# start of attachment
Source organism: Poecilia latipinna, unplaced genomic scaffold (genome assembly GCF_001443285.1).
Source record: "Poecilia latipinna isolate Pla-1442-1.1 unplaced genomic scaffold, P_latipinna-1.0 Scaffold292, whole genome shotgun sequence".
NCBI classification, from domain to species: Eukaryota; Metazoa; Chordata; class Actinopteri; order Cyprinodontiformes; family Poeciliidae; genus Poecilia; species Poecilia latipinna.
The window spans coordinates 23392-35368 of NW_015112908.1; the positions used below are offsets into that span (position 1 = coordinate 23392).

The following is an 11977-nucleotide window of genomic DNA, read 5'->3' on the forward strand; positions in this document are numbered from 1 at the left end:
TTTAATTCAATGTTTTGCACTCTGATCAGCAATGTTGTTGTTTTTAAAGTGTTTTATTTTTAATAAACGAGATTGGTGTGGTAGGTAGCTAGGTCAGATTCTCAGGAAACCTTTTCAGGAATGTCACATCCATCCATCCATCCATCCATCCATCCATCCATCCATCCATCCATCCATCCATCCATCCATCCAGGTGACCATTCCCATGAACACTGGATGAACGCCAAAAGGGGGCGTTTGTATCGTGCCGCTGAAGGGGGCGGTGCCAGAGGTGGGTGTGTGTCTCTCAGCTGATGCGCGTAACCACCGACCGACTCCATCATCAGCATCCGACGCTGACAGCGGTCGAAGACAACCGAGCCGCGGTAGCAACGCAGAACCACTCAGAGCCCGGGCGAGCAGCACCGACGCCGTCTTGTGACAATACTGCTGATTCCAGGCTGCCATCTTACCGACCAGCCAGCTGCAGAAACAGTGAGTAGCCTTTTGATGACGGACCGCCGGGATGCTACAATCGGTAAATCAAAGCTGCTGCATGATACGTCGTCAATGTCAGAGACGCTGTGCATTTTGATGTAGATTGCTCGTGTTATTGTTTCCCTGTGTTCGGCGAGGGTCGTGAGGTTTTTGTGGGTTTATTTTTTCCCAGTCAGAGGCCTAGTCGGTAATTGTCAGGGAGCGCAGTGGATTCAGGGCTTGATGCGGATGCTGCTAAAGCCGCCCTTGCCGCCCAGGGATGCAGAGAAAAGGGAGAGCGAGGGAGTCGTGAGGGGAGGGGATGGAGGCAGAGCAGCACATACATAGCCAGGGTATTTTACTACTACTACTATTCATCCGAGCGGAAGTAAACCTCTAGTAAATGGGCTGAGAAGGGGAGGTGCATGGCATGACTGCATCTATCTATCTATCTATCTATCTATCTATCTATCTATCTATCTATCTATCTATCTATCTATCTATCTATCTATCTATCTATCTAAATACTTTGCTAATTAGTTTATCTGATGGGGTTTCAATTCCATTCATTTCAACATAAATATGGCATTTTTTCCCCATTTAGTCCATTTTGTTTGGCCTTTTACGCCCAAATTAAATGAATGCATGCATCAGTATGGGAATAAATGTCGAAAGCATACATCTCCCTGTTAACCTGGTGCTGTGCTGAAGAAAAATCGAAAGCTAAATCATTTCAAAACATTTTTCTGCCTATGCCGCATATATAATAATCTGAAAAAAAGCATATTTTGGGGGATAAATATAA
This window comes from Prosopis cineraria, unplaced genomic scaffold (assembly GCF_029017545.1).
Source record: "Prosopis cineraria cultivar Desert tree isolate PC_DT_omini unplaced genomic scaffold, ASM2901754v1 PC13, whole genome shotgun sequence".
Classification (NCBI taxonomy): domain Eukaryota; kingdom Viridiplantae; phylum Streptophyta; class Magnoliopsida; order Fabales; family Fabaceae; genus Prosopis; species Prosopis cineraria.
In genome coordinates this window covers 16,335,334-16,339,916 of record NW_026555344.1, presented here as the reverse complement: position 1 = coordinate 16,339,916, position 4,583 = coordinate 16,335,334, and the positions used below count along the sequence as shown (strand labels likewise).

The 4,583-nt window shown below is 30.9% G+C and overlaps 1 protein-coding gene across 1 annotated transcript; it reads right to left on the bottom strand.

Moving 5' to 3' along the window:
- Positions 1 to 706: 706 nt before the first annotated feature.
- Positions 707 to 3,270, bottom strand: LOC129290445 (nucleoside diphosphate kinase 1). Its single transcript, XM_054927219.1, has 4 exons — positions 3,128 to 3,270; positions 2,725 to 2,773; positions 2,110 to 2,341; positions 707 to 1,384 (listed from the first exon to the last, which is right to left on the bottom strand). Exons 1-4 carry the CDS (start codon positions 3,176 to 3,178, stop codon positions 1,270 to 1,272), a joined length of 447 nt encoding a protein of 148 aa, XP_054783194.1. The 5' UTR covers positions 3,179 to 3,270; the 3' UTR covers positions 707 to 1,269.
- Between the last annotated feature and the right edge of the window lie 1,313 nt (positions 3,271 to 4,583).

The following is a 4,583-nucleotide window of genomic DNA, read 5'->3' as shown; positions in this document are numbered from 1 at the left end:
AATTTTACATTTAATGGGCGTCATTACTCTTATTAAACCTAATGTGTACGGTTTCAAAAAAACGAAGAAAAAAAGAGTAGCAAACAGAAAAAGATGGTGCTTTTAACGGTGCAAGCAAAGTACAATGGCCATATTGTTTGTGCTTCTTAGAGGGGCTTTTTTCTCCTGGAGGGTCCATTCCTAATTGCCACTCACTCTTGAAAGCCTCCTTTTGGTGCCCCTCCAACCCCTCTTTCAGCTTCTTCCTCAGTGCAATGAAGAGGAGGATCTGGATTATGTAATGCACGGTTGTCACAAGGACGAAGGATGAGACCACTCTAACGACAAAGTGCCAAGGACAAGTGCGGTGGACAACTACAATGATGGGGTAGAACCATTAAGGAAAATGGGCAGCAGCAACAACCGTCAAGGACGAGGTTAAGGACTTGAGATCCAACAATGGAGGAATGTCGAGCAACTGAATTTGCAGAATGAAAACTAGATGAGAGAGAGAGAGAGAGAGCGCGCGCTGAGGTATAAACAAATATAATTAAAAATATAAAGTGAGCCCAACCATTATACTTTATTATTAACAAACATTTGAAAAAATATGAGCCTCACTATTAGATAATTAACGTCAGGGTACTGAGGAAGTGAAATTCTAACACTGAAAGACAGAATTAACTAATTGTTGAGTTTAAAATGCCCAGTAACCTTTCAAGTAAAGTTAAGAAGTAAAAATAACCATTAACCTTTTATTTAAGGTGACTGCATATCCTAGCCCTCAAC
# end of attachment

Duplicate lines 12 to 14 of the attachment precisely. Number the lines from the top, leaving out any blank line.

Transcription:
Moving 5' to 3' along the window:
- Positions 1 to 706: 706 nt before the first annotated feature.
- Positions 707 to 3,270, bottom strand: LOC129290445 (nucleoside diphosphate kinase 1). Its single transcript, XM_054927219.1, has 4 exons — positions 3,128 to 3,270; positions 2,725 to 2,773; positions 2,110 to 2,341; positions 707 to 1,384 (listed from the first exon to the last, which is right to left on the bottom strand). Exons 1-4 carry the CDS (start codon positions 3,176 to 3,178, stop codon positions 1,270 to 1,272), a joined length of 447 nt encoding a protein of 148 aa, XP_054783194.1. The 5' UTR covers positions 3,179 to 3,270; the 3' UTR covers positions 707 to 1,269.